The widespread use of the Internet and the rapid dissemination of information poses the challenge of identifying the veracity of its content. Stance detection, which is the task of predicting the position of a text in regard to a specific target (e.g. claim or debate question), has been used to determine the veracity of information in tasks such as rumor classification and fake news detection. While most of the work and available datasets for stance detection address short texts snippets extracted from textual dialogues, social media platforms, or news headlines with a strong focus on the English language, there is a lack of resources targeting long texts in other languages. Our contribution in this paper is twofold. First, we present a German dataset of debate questions and news articles that is manually annotated for stance and emotion detection. Second, we leverage the dataset to tackle the supervised task of classifying the stance of a news article with regards to a debate question and provide baseline models as a reference for future work on stance detection in German news articles.
Neural models for morphological inflection have recently attained very high results. However, their interpretation remains challenging. Towards this goal, we propose a simple linguistically-motivated variant to the encoder-decoder model with attention. In our model, character-level cross-attention mechanism is complemented with a self-attention module over substrings of the input. We design a novel approach for pattern extraction from attention weights to interpret what the model learn. We apply our methodology to analyze the model’s decisions on three typologically-different languages and find that a) our pattern extraction method applied to cross-attention weights uncovers variation in form of inflection morphemes, b) pattern extraction from self-attention shows triggers for such variation, c) both types of patterns are closely aligned with grammar inflection classes and class assignment criteria, for all three languages. Additionally, we find that the proposed encoder attention component leads to consistent performance improvements over a strong baseline.
Text normalization is the task of mapping non-canonical language, typical of speech transcription and computer-mediated communication, to a standardized writing. It is an up-stream task necessary to enable the subsequent direct employment of standard natural language processing tools and indispensable for languages such as Swiss German, with strong regional variation and no written standard. Text normalization has been addressed with a variety of methods, most successfully with character-level statistical machine translation (CSMT). In the meantime, machine translation has changed and the new methods, known as neural encoder-decoder (ED) models, resulted in remarkable improvements. Text normalization, however, has not yet followed. A number of neural methods have been tried, but CSMT remains the state-of-the-art. In this work, we normalize Swiss German WhatsApp messages using the ED framework. We exploit the flexibility of this framework, which allows us to learn from the same training data in different ways. In particular, we modify the decoding stage of a plain ED model to include target-side language models operating at different levels of granularity: characters and words. Our systematic comparison shows that our approach results in an improvement over the CSMT state-of-the-art.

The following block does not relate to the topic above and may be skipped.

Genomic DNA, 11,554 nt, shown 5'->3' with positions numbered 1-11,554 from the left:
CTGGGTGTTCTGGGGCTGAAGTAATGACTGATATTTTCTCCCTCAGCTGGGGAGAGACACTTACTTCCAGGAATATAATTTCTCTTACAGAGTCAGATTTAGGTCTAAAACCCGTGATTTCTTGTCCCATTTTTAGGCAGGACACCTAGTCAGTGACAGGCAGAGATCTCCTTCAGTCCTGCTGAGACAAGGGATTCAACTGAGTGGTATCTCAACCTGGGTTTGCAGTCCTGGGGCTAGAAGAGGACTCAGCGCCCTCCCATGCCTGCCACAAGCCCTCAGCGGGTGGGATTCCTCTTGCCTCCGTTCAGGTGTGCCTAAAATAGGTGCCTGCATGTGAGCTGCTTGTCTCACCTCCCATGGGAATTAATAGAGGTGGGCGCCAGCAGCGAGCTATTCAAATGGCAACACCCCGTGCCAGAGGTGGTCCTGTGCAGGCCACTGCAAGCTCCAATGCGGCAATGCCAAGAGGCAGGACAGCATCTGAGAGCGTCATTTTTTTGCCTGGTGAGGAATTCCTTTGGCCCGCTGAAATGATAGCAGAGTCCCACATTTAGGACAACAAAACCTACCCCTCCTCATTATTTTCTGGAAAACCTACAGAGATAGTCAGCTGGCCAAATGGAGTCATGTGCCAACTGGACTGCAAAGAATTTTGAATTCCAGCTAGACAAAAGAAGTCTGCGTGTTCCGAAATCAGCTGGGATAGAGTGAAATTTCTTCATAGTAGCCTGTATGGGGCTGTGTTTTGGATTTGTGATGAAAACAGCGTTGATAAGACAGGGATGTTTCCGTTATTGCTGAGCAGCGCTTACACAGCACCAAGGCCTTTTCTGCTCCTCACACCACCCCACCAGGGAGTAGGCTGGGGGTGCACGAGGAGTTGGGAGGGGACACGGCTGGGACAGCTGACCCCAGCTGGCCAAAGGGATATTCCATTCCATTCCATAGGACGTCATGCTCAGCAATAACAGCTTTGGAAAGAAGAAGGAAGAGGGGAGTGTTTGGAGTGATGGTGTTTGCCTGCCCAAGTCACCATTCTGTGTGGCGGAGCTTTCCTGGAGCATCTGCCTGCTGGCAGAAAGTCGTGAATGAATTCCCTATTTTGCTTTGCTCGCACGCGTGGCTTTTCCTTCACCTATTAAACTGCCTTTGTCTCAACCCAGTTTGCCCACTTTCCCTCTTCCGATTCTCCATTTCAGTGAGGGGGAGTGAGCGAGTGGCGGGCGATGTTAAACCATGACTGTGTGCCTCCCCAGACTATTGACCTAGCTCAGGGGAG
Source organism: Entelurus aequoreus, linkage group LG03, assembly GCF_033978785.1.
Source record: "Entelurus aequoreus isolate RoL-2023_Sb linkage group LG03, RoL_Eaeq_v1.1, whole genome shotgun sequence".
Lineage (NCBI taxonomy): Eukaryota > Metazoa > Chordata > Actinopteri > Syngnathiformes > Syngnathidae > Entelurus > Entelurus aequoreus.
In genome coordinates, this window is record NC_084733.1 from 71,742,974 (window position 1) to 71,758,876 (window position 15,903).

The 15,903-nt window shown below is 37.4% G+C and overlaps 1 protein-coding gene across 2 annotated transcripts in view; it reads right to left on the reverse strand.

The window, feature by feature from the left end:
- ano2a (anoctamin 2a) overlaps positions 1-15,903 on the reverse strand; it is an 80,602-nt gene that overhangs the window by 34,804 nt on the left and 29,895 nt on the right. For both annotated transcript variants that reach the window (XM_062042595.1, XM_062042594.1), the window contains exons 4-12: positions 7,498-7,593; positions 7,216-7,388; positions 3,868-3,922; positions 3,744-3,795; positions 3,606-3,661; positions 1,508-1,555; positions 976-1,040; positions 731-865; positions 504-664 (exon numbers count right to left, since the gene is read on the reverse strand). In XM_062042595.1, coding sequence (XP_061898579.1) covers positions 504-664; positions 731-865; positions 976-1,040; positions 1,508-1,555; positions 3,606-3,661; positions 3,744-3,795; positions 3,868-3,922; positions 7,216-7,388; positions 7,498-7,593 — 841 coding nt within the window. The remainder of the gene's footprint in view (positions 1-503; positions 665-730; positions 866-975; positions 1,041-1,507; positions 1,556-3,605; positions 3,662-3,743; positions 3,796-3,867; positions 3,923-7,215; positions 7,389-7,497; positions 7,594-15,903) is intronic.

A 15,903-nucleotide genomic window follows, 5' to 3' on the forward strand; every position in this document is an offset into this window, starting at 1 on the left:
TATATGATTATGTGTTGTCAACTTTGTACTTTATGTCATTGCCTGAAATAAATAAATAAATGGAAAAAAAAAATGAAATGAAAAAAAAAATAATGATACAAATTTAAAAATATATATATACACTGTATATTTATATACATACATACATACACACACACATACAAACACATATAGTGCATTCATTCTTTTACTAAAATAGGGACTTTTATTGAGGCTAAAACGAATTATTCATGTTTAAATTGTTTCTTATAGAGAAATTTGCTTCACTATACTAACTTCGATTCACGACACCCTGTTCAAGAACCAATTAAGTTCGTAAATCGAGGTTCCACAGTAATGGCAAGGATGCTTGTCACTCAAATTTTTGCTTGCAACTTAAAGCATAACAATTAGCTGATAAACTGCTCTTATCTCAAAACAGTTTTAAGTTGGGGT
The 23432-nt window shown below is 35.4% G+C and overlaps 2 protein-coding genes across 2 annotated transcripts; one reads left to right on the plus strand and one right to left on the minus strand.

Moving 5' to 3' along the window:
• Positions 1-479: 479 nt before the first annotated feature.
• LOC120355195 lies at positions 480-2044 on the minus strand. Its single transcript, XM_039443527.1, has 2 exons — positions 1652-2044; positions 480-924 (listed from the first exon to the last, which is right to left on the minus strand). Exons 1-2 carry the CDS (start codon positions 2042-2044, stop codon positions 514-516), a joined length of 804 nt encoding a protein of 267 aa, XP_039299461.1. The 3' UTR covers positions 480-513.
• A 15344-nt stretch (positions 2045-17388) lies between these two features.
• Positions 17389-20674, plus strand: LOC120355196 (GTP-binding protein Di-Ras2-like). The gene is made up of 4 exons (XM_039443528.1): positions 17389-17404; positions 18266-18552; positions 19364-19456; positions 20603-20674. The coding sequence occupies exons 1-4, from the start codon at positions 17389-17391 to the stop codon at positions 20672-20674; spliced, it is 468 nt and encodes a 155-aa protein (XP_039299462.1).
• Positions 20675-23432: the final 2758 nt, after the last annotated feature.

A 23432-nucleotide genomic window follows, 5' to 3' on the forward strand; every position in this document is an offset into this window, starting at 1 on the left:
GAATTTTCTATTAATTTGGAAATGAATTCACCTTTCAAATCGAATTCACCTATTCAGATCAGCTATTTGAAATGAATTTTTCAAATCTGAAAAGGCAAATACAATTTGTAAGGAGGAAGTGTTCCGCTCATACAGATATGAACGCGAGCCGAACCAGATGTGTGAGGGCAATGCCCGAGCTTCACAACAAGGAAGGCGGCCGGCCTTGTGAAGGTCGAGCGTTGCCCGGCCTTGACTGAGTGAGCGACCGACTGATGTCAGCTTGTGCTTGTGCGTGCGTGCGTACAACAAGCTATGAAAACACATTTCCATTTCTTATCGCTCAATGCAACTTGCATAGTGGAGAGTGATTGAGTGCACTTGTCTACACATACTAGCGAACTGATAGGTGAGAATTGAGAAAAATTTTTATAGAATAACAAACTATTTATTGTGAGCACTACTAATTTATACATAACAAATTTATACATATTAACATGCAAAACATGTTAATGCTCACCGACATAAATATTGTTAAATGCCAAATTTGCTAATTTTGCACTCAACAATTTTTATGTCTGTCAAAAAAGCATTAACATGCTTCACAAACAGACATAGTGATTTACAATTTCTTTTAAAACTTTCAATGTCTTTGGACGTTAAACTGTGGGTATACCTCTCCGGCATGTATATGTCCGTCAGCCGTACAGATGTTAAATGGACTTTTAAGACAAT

Learning internal word structure has recently been recognized as an important step in various multilingual processing tasks and in theoretical language comparison. In this paper, we present a neural encoder-decoder model for learning canonical morphological segmentation. Our model combines character-level sequence-to-sequence transformation with a language model over canonical segments. We obtain up to 4% improvement over a strong character-level encoder-decoder baseline for three languages. Our model outperforms the previous state-of-the-art for two languages, while eliminating the need for external resources such as large dictionaries. Finally, by comparing the performance of encoder-decoder and classical statistical machine translation systems trained with and without corpus counts, we show that including corpus counts is beneficial to both approaches.
Language complexity is an intriguing phenomenon argued to play an important role in both language learning and processing. The need to compare languages with regard to their complexity resulted in a multitude of approaches and methods, ranging from accounts targeting specific structural features to global quantification of variation more generally. In this paper, we investigate the degree to which morphological complexity measures are mutually correlated in a sample of more than 500 languages of 101 language families. We use human expert judgements from the World Atlas of Language Structures (WALS), and compare them to four quantitative measures automatically calculated from language corpora. These consist of three previously defined corpus-derived measures, which are all monolingual, and one new measure based on automatic word-alignment across pairs of languages. We find strong correlations between all the measures, illustrating that both expert judgements and automated approaches converge to similar complexity ratings, and can be used interchangeably.